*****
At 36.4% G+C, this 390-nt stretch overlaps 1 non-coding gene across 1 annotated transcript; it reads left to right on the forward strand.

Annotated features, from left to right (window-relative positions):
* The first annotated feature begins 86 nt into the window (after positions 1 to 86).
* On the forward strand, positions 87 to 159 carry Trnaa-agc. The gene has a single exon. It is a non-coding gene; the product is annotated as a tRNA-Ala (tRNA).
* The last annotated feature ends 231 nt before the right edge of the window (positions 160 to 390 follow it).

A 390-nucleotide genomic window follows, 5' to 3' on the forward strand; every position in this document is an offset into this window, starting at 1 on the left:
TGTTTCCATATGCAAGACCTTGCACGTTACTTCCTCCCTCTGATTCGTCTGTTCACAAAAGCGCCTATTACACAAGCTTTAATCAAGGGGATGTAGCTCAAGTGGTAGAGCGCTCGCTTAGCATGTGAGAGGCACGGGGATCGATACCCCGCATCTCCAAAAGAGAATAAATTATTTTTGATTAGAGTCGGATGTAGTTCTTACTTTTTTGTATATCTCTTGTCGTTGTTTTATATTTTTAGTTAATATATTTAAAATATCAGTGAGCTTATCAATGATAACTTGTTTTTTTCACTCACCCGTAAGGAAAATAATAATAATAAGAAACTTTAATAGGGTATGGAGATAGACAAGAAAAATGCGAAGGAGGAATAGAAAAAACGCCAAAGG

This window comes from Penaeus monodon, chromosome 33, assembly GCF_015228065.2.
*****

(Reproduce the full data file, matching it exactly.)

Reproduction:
At 36.4% G+C, this 390-nt stretch overlaps 1 non-coding gene across 1 annotated transcript; it reads left to right on the forward strand.

Annotated features, from left to right (window-relative positions):
* The first annotated feature begins 86 nt into the window (after positions 1 to 86).
* On the forward strand, positions 87 to 159 carry Trnaa-agc. The gene has a single exon. It is a non-coding gene; the product is annotated as a tRNA-Ala (tRNA).
* The last annotated feature ends 231 nt before the right edge of the window (positions 160 to 390 follow it).

A 390-nucleotide genomic window follows, 5' to 3' on the forward strand; every position in this document is an offset into this window, starting at 1 on the left:
TGTTTCCATATGCAAGACCTTGCACGTTACTTCCTCCCTCTGATTCGTCTGTTCACAAAAGCGCCTATTACACAAGCTTTAATCAAGGGGATGTAGCTCAAGTGGTAGAGCGCTCGCTTAGCATGTGAGAGGCACGGGGATCGATACCCCGCATCTCCAAAAGAGAATAAATTATTTTTGATTAGAGTCGGATGTAGTTCTTACTTTTTTGTATATCTCTTGTCGTTGTTTTATATTTTTAGTTAATATATTTAAAATATCAGTGAGCTTATCAATGATAACTTGTTTTTTTCACTCACCCGTAAGGAAAATAATAATAATAAGAAACTTTAATAGGGTATGGAGATAGACAAGAAAAATGCGAAGGAGGAATAGAAAAAACGCCAAAGG

This window comes from Penaeus monodon, chromosome 33, assembly GCF_015228065.2.